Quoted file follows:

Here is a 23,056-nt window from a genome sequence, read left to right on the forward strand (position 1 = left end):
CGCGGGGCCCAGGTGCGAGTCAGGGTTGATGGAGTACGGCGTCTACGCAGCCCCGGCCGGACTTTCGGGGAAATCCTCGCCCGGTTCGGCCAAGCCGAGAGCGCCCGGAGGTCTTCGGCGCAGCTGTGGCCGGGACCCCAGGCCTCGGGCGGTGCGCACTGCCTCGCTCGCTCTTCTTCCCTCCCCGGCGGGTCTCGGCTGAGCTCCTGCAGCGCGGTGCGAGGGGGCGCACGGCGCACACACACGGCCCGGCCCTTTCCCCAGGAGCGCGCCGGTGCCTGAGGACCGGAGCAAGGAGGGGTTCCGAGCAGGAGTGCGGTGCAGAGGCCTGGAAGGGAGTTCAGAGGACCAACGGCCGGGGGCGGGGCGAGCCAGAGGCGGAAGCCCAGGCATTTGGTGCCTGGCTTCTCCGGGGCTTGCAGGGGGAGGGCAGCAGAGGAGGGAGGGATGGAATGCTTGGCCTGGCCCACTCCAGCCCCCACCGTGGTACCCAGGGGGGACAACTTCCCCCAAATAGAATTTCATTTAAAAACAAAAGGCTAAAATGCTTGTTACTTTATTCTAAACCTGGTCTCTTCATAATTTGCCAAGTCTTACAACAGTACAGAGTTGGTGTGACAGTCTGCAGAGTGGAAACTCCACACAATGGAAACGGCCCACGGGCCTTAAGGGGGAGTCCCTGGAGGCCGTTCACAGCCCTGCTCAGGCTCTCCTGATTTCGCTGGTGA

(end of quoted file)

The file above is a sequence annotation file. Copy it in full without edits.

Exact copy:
Here is a 23,056-nt window from a genome sequence, read left to right on the forward strand (position 1 = left end):
CGCGGGGCCCAGGTGCGAGTCAGGGTTGATGGAGTACGGCGTCTACGCAGCCCCGGCCGGACTTTCGGGGAAATCCTCGCCCGGTTCGGCCAAGCCGAGAGCGCCCGGAGGTCTTCGGCGCAGCTGTGGCCGGGACCCCAGGCCTCGGGCGGTGCGCACTGCCTCGCTCGCTCTTCTTCCCTCCCCGGCGGGTCTCGGCTGAGCTCCTGCAGCGCGGTGCGAGGGGGCGCACGGCGCACACACACGGCCCGGCCCTTTCCCCAGGAGCGCGCCGGTGCCTGAGGACCGGAGCAAGGAGGGGTTCCGAGCAGGAGTGCGGTGCAGAGGCCTGGAAGGGAGTTCAGAGGACCAACGGCCGGGGGCGGGGCGAGCCAGAGGCGGAAGCCCAGGCATTTGGTGCCTGGCTTCTCCGGGGCTTGCAGGGGGAGGGCAGCAGAGGAGGGAGGGATGGAATGCTTGGCCTGGCCCACTCCAGCCCCCACCGTGGTACCCAGGGGGGACAACTTCCCCCAAATAGAATTTCATTTAAAAACAAAAGGCTAAAATGCTTGTTACTTTATTCTAAACCTGGTCTCTTCATAATTTGCCAAGTCTTACAACAGTACAGAGTTGGTGTGACAGTCTGCAGAGTGGAAACTCCACACAATGGAAACGGCCCACGGGCCTTAAGGGGGAGTCCCTGGAGGCCGTTCACAGCCCTGCTCAGGCTCTCCTGATTTCGCTGGTGA